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BE OF GOOD CHEER.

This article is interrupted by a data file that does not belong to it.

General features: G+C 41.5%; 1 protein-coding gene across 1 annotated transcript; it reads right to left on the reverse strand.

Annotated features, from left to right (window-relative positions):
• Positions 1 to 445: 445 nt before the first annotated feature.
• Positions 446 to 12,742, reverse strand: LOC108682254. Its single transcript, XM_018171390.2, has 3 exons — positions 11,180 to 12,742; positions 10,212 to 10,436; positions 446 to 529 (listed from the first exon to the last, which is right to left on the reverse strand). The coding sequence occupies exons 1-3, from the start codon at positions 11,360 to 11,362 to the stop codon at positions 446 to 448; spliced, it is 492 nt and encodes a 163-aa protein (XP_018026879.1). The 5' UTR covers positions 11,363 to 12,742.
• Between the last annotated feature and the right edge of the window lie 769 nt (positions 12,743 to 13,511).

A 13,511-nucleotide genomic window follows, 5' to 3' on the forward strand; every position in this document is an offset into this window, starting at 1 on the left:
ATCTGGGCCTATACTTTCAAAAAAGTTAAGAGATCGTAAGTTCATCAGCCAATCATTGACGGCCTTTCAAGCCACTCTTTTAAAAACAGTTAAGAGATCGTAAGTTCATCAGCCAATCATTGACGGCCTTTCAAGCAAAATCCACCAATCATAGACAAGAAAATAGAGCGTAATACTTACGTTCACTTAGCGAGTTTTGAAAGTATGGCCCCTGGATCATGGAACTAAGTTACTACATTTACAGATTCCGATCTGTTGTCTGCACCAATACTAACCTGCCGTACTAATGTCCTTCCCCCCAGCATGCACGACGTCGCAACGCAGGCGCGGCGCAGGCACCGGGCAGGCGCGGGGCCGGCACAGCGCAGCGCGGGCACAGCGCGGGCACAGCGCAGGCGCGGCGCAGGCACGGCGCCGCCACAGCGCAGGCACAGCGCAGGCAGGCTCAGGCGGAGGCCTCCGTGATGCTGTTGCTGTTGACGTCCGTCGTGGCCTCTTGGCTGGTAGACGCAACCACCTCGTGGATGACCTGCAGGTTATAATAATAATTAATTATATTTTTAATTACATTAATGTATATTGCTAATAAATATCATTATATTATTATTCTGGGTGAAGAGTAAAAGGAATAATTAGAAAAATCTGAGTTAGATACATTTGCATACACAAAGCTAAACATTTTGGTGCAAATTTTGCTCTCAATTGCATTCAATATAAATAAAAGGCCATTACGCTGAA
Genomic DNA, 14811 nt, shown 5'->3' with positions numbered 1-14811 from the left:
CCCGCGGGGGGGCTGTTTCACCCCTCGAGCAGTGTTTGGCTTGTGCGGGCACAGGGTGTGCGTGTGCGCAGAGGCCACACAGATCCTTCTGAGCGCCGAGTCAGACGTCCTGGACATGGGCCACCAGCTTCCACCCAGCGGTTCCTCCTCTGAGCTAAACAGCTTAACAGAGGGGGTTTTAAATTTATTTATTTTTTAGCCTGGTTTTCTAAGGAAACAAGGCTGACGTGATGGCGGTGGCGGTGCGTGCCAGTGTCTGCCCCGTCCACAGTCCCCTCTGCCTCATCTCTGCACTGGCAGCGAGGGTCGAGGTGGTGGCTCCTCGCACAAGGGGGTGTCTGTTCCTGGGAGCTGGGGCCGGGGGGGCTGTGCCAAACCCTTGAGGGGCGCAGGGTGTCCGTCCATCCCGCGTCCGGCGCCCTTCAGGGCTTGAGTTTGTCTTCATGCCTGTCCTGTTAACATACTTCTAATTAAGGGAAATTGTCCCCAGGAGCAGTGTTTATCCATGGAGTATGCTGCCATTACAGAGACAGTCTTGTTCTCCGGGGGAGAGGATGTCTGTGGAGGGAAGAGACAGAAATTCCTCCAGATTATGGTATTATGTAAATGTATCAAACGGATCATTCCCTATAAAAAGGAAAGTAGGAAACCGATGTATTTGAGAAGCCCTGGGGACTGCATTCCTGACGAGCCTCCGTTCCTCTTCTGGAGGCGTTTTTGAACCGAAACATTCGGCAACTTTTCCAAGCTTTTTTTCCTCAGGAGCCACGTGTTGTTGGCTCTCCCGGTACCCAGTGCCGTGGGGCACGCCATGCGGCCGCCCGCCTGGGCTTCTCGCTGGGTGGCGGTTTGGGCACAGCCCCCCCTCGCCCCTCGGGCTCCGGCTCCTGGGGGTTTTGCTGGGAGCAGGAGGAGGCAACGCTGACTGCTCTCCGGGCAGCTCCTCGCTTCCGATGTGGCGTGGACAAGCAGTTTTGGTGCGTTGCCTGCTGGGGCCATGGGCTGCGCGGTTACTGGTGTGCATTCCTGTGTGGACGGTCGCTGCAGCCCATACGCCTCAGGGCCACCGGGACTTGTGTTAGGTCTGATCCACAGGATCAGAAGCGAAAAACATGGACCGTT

ThsrtssmwusdiySolonc .' 1 did sol have sa tnd ' . ' There oerer tut man so poor Ht did sot bv a friend t And when the lonj day flndt an end ... . It bring! the tlate of reat, And he who hai one iteadfait Mend Should oount himself as blest There never was a oloud that bid The sunlight all from sight; There never was a life so sad It bad not some delight. Perchance for us the sun at last f Ma; break the dark oloud through, ' And lit mar hold a happiness , That never yet it knew. Bo let's not be discouraged, Mend, When shadows eross our way. Of trust and hope I've some to lend; So borrow from me, pray. Good friends are we, therefore not poor, Though worldly wealth we lack. Behold, the sun shines forth at last, . , - And drives the dark elouds backl : Ebon E. Roiford, In N. Y. Ledger, THE STRANGE STORY OF Allan ftuatermain's Wife BT H. BIDEK HAGGARD, Aumon or "She," "Kino Solomon's Mjnes," "Jess," "Clko patra," Etc. ''- AN AFRICAN ROMANCE. CHAPTER n CoimjrtnD. "Greater or not, thou dog, be shall die," he cried, "and to shalt thou If thou aingost his praises to loudly." I said nothing, but thinking it proba ble) that Indaba-ilmbi bad shared the fate ot bis enemy, went to look. But I could see nothing of him; and at length, being thoroughly obllled v ltb the wet, started back to my wagon to get sohange of clothes. On reaching It I was rather surprised to see s strange Kaffir seated on the driving box wrapped up in blanket "Ilullot come out of that," I said. The figure on the box slowly unrolled the blanket, and with great deliberation took a pinch of snuff. "It was s good flre-flght, white man, was It not?" said Indaba-ilmbl, In his blgh, cracked voice. "Hut be never bad chance against mo, poor boy. lie know nothing about it See, white man, what comes of presumption In the young. It is sad, very sad, but I mado the flashes fly, didn't IT" "You old humbug," I said, "unless you are careful you will soon learn what comes ot presumption in the old, for your chlof Is aftor you with an assegai, and It will take all your maglo to dodge that" "Now, you don't say so," said Indaba- xlmbl, clambering off the wagon with, rapidity; "and all because or this wretched upstart There's gratitude for you, white man. I expose him, and they want to kill me. Well, I thank you for the bint We shall meet again bo fore long." And he was gone like a shot, and not too soon, for just then somo men came up to the wagon. On . the following morning I started homeward. The first face I saw on ar riving at the station was that of Indaba tlmbl. "How do you do, Macumazahnl bo said, holding his head on one side and nodding bis white lock. "I bear you are Christians here, and I want to try a new religion. Mine must be a bad one, seeing that my people wanted to kill me for exposing an impostor." CHAPTER III. I make no apology to myself, or to anybody who may happen to read this narrative in future, for having set out the manner of my meeting with Indaba slmbl; first because It was curious, and secondly, because he takes so 0i band in the subsequent events. If that old man was a humbug, he was a very clever one. What amount of truth there was in hit pretensions ot supernatural powers It is notformetodetermino, though I mat have my own opinion on the subject But there wsa no mistake as to the ex traordinary lnfluenoe be exercised ovei bis fellow natives. Also be got quits round my poor father. At first the old (entleman declined to b-wi him at the station, lor be Baa a great norror 01 those Kaffir wizards or witch-finders. But Indaba-slmbl persuaded blmthat hi was anxious to investigate the truths ol Christianity and challenged him to dis cussion. The argumont lasted for tw years to the time of my father s death, Indoed. At the conclusion of each stags Indaba-tlmbl would remark, in tin words ot the Eoman Govornor. "Almost praying, white man, thou persuades) me to become a Christian," but be nevet quite became one Indeed, I do no! think he ever meant to. It was to him that my father addressed his "Lcttors U a Native Doubter " This work, which, unfortunately, remains in manuscript Is full of wis) saws and learned in stances. It ought to be published to gothor with a precis of tho doubter's an swers, which were verbal. So the talk wont on. If my fathei had lived I believe it would be going on now, for both the disputants) were quits Inexhaustible. Meanwhile Indaba-slmbl was allowed to live in the station on condition that be practised no wltohi craft, which my father firmly behoved to be a wile of the devil's. He said thai be would not, but for all that there was sever an ox lost, or a sudden death, bul be was consulted by those interested When ho had been with ns a year a deputation came to him from the tribe be had left asking him to return. Things had not gone well with thorn since he went away, they said, and now the chief, his enemy, was dead. Old Indaba-tlmbl listened to them till thoy bad done, and, as bo listened, rakod sand into a little heap With his toes. Then be spoke, pointing to the little heap. "There is your tribe to-day," ho . Mid. Then ho lifted bis heel and Stamped the heap flat "There la your tribe before three moons are gone. Nothing is left of it Yon drove me away, I will have no more to do with you; but when you are being killed think of my words." The messengers went Throe months afterwards I heard that tbs whole com munity bad been wiped out 1 an Imp! Ot raiding Pondos., ; $ v, i ' . When I was at length ready to atari upon my expedition I went to old Indaba-simbi to say good-bye to him, and was rather surprised to find him engaged in rolling up medlclno, asse gais and other sundries in his blankets. "Good-bye, Indaba-slmbl," I said, "I am going to trek north." "Yes, Mucumazahn," bo answered, with his head on one side; "and so am 1 I want to see that country. We will go together." "Will wo!" I said; "wait till you are asked, you old humbug." . , " "You bad better ask me, then, Mocumazahn, for If you don't yon will never come back alive. Now that the old chief (my father) Is gone to where the storms come from," and he nodded to the sky, "I fool myself getting Into bad habits again. So last night I just threw up the bones and worked out about your journey, and I can toll you this, that if you don't take me you will die, and, what is more, you will lose one who Is doarcr to you than llfo. So just because you gave me that hint a oouple ot years ago, I mado up my mind to come with you." "Don't talk stuff to mo," I said. "Ah, very well, Mocumazahn, very well; but what happened to my own peo ple six months ago, and what did I tell the messengers would happen? They drove me away, and they are gone, all you drive me away you will soon be gone, too," and he. nodded his white lock at me and smiled. Now, I was not more superstitious than other poople, but somehow old In-daba-zlmbl Impressed me. Also I knew bis extraordinary lnfluenoe over every class of native, and bethought me that he might be useful in that way. "All right," I sold, "I appoint you wltch-flnder to the expedition without pay." "First serve, then ask for wages," bo answered. "I am glad to see that you have enough imagination not to be alto- yes. ire ASRWKHF.n, wi will go TOOilUEB," gother a fool, like most whlto men, Mocumazahn. Yes, yes, it is want of Imagination that makos peoplo fools; they won't believe what they can't understand. Yuu can't understand my prophecies any more than the fool at the kraal could understand that I was his master with the lirfhtnlng. Well, it is tlino to trek, but if I were you. Ma ouinazabn, I should take one wagon, not two.' Why?" Issid. "IVoause you will lose) your wagons, and it is bettor to lose on than two." "Oh, nonsense!" I said. "All right, Mocumazahn, live and learn." And without another word he walked to the foremost wagon, put his bundlo into it and climbed into the front seat So having bid an affectionate adion to my while friends, lnoludlng the old Scotchman who got drunk In honor ot the event, and quoted Burns till the tears ran down his face, at length I started and traveled slowly porthward. For the first three weeks nothing very particular befell me. Such Kaffirs -as we came in contact with were friendly, and game literally swarmed. Nobody Irving in those parts of South Africa nowadays can have the remotest Idea of what the veldt was like even thirty years ago. Often and often I bave crept shivering on to my wsgon-box just at the sun rose and looked out At first one would see nothing but a vast field ot white mist suffused towards the east by a tremulous golden glow, through which the tops of stony kopples stood up like gigantic beacons. Through the donm mist would come strange sounds snorts. BTuntinirs, bellows and the thun der of countless boots. Presently this great curtain would grow thinner, then it would melt as the smoke from a pipe melts into the air, and for miles on miles the wide, rolling country inter spersed with bush opened to the view. But it was not tenantless as it Is now, for as far ss the eye oould reach it would be literally black with game. Here to the right might be a herd of vilder boeste that could not number less than five thousand. Some were grazing, some gamboled, whisking their wnite tails into the air, while all around the old bulls stood upon hillocks snif fing suspiciously at the breeze. There in front s thousand yards away, though to the unprouticed eye they looked muoh closer because ot the dazzling clearness of tho atmosphere, waa a groat herd of springbok trekking .along In single file. Ahl they have come to the wagon track and do not like the look of it What will they do? Go back? Not a bit of It It is nearly thirty foot wide, but that is nothing to a springbok. See, the first of them bounds into the air like a ball. How beautifully the sunshine gleams upon his golden hide. He baa oleared It and the others come after blm in numberless succession, all except the fawns, who oan not jump so far, and have to scamper over the doubtful path with a terrified bah. What is that yon dor, moving over the tops of the mimosa in the little doll at the foot ot the kop ple Glrsffes, by Oeorgel throe ot them; there will be marrow-bones for sapper to-night Hark I the ground shakes be hind us, and over the brow ot the rise rush a vast herd of blesbock. On they come at full gallop, their long heads held low they look like so many bearded goats. I thought so. Behind thorn is a pack of wild dogs, their fur draggled, their tongue lolling. They are In full, cry; the giraffos hear them and are away, rolling round the kopple like a ship in a heavy sea. No marrow bones after all.;J 8oel the foremost dog am .close on a buck. .'. He baa galloped far and is outworn. One springs at his flank and misses him.. The buck gives a kind of groan, looks wildly round and sees the wagon. He seems to hesitate a moment, then in bis dospalr rushes op to it and falls exhausted, among the oxen. The dogs pull up some thirty paces away, panting and snarling. Now, boy, the gun no, not the rifle; the shot gun loaded with loopers. . r. ; Bangl bangl There, my friends, two of you will never hunt buck again. No, don't touch tbo buck, for he has come to ns for shelter, and he shall have it , ; i Ab, how beautiful is nature before mad comes to spoil HI " " " " ' Suob a sight as this have I seen many a hundred times, and I hope to see it again before I die, n,flt ,i ,.n.'r4int.Wnllme On this particular' journey was with ele- phants, which J will . relate beoause of i ita curious terml Uon.,. Just before we ' crossed the Orange river we oame to a atretoh of forest land some twenty miles I broad. The night we entored this forest 1 we camped la lovely open glade. A ' tow yards ahead Uraboukfc grass was , rewind1 to the' helirht ol a man, or j rather it bad been.1 Now, with the ex ception of a few stalks' here and there, it was crushed quite flat It was already dusk when we camped; but after .the mooa got op' I walked from the flr to j see how this had happened. - One glanoe ' was enough for me ,A grest herd of j elephants bad evidently passed over the ; tall grass not many hours before. The j sight of their spoor rejoloed me exoeed- Ingly, for though I had seen wild ele- phants, at that time I had never shot one. Moreover, the sight of elephant 1 t .h African htmtitF U what "color in the nan" Is to the prospector of gold. It is by ivory that be lives, and to shoot it or trade it is his ohief aim in life. My resolution was soon taken. I would camp the wagons for awhile in the forest, and start on horseback after the elephants. 1 communicated my decision to Indaba- j slmbl and the other Kaffirs. Be latter were not loth, for your Kaffir loves hunt ing, which means plenty of moat and congenial occupation, but Indaba-ztmbi would express no opinion. I saw blm retire to a little fire thut ho had lit for himself and go through Borne mysterious performances with bones and olay mixed with ashes, which wore watched with the greatest Interest by the other ! Kaffirs. At lon,;th be rose, snd, coming j forward, informed me that it was all right and that I did well to go and hunt the elephants, as I should get plenty of Ivory; bia. he advised me to go on foot I said I should do nothing of the sort, but mesnt to ride. I am wiser now; that was the first and last time that I ever attempted to bunt elephants on horse back. Accordingly we started at dawn, I, In-daba-zlmbl and three men; the rest I left with the wagons. I wason horseback, and so wss my driver, a good rldor and a skillful shot tor a Kaffir, but Indaba zlmbl and the others walked. From dawn till midday we followed the troll ot the herd, which was as plain as a high road. Then we off-saddled to let the horses rest and feed, and about throe o'clock started on again. Another hour or so passed, and still there wss no sign of elephants. Evldontly the hord had traveled fast and far, and I began to think that we should have to give it up when suddenly I caught sight of a brown mass moving through the thorn trees on the side of a slope about a quar ter ot a mile away. My heart seemed to jump into my mouth. Where is tho hunter who has not felt like this at the sight of his first elephsnt? I called a halt and then, the wind being right we set to work to stalk the bull. Very quietly I rode down the hither sldo ot the VOW E1S TBUKTC SWX'NO ALOFT ADOVX Wt ' ' BEAB. slope till we came to the bottom, which was densely covered with bush. Here 1 saw the elephant bad boen foedlng, fot broken branches) and upturned trees lay all about I did not take much notice, however, for all my thoughts were fixed upon the bull I was stalking, when sud denly my horse msde a violent start that nearly threw me from my saddle, and there came mighty rush and upheaval of something in front of me. I looked. There was the hinder part of a second bull elephant not four yards off. I could Just catch sight of his outstretched ears projecting on either aide. I had dis turbed it sleeping, and it was running away. Obviously the best thing- to do would have boen to let it run, but I was young in those days and foolish, and in theexltementotths) moment! lifted my "roer" or elephant gun and fired at the brute over my horse's head. The recoil ot the heivy gun nearly knocked me off the horse. I weervered myself, how ever, and as I did so saw the bull lurch forward, for the Impact ot three-onnee bullet . In the Conks, will quicken the movements even of an elephant By this time I had realised the folly of the abot, and devoutly hoped that the bull would take no further notice ot it But he had a different view of the matter. Pulling himself op la aeries ot plunges, he spun round and oame fot me with out stretched ears and uplifted - trunk, creaming terribly. I was quite defense less, for say gnu empty, and my first thought was Of escape. ' t dug my heels into the sides of my horse, but r would not move an inch. The poor ani mal was paralyzed, with terror, and be simply stood still, his fore legs out stretched, and quivering all over like a leaf.' ' ' On rushed the elephant, awful to see; I made one more vain effort to stir the horse. Now the trunk of the graat boll swung aloft above my head. A thought flashed, through my brain. Qulok as light I rolled from the saddle. By the side ot the horse lay a fallen tree, as thick through as a man's body. The tree was lifted a little off the ground by the broken boughs, which took its weight and with a single movement so active is one in such necessities, I flung myself beneath it As I did so I heard the trunk of the elephant descend with a mighty thud on the back of my poor horse, and the next Instant I was almost in darkness, for tho horse, whose back was broken, foil over across tho tree under which I lay ensoonsod. Butbedid n0 .tlJor? oa- J n f600"4! re the bull had got his trunk round 4ead nff' neck. "1. with a mighty effort hurled him clear ot the tree. I wriggled backwards as far as I could towards the roots of the tree, for I knew what he was after. Presently I saw the ra tip oi we ouirs trunk stretcmng itself towards me.. If he could manage to hook it round any part ot me I was lost But In the position I occupied that was just what he oould not do, al- though he knelt down to facilitate his operations. On came the snapping tip Hke a great open-mouthed snake; it closed upon my hat, which vanished, Again it was thrust down, and a scrtara of rage was bellowed through It within four Inches of my head. Now it aeemod to elongate itself. Oh, heavens! now it o by the hair, which, luckily for myself, wss not very long. Then It was my turn to scream, for next instant half a square inch of hair was dragged from my scalp by the roots. I was be ing plucked alive, as I have seen cruel Kaffir kitchen boys pluck afowL The elephant however, disappointed with the moderate results, changed his tao- He wound his trunk around the fallen tree and lifted it It stirred, but fortunately the broken branches embedded in the spongy soil, and some roots which still held, prevented it from being turned over, though be lifted it so much that hod it occurred to him ho could easily bave fished me out with his trunk. Again he bolstod with all his mighty strength, and I saw that the tree was coming and roared aloud for blp- h we ' 08f J 1.n utlf they hit the bull their only effect was to stir his energies to more active life. In another lew sec onds my Shelter would be torn awsy and I should be done for. A cold per spiration burst over me as I realized that I was lost Then of a sudden I re membered that I had a pistol in my belt which I often used for dispatching wounded game. It was loaded snd capped. By this time the tree was lifted so much that I could easily get my hand down to my middle and draw the pistol from its case. I drew and cocked it See, the treo was coming, and there, within three feet of my head, was the groat brown trunk of the elephant I placed the muzzlo of the pistol within an inch of it and fired. The result was Instantaneous. Down sunk the tree again, giving one of my legs a consider able squeeze, and next instant I heard a crashing sound. The elephant hod bolted. to be continued. EFFECT OF NOVELS. lion. Edward J. Phelps Believes They Polsoa the Mind. The statistics of popular and circula ting libraries show that seventy-five per cent ot all the books taken out sro novels of recent production, writes Ed ward J. Phelps, ex-Mlnister to England, In Scrlbner's. A library for the general publlo that did not furnish them could not besustalnod, whatever real treasures of knowledge and literature it might offer. Probably the most numerous readers of novels are to be found among women, perhaps because tbny have more time and fewer other diversions than men. ' In the large class of them who derive their ideas of lifo and of tho worhi from this source the result is seen in the enormous and increasing business of the divorce courts, of which tbey and their husbands are the princi pal patrons. Aside from the loose and vague no tions Ol morality that become familiar to them, unconsciously, from tho books they read, thoy enter upon married lifo with ideas and expectations so false snd theories so absurd that notMng but disappointment and unhappiness can follow. ' Instead of tho impossible and self-sacrificing heroes of their dreams, they awake to find themselves married only to men, with the imper fections common to humanity. Tbey perceive that the perfection they are in search of it to be found in other women's husbands, not in their own; on which point they would be speedily undeceived if they could exchange situations wlu. their apparently more fortunate sister It is not long before both parties to a union that has proved a disappointment are ready to escape from it; or if not one or the other la determined to break away. It is probable that all other causes put together are not so prolific of divorce among the class In which it commonly takes place as the fact that its women are brought np on novels of a low grade as their habi tual and almost only reading. The I treats mt Paris. Paris keeps the streets clean by not permitting them to get dirty. An Amer ica wrtsusplolously tore a letter la two ari dropped tho pieoea in the gutter re cently, just aa he had doubtless done a hundred times at home. A moment later a policeman invited him to retraoe bis steps and gather np the fragments et Waste paper, on the penalty of being arrested. The American wss a sensible man, and instead of protesting that America wss tbo only free country on sarth, he then and there learned a val uable lesson, and subsequently expressed bis admiration ef a city whloh showed luch respect for itself. San Francisco Argonaut " ' 1864. FIRST -NATIONAL BANK, . , . . w xjiiidiaro-r cost, okcio, capital 100,000.00, , " surplus 7,000.00. Does a General Banking Business, Receives Deposits, Bay and sells New York Exchange, Government Bonds, etc. Drafts GOPPICEES.SD S. S. WARNEH, President. B.A.HOEB, asMejr WM. CUSHION, Jr., Aes't Cashier. 8.8. WARNER , R.A.HORR. . C.W.HORR. . . S.K.LAUNDON. EDWARD WE8T. Mv carta have already been introduced into nearly half the States in the Union, are giving most excellent Butielaction, l manaiactare bim different style, as ahowu below. . . No. 1 ia one passenger Cart with a slat bottom. No. 2 ia a one pass enger Cart with a bduure body in place of elata. No: 3 is a two pass enger Cart with a slat bottom. No. 4 is a two passenger Cart with square body in place of slats. No. 5 is a two passenger Cart witl square body with clotted np back and with box four inches deep witli opening on top. ThiB is a Pole Cart. T. 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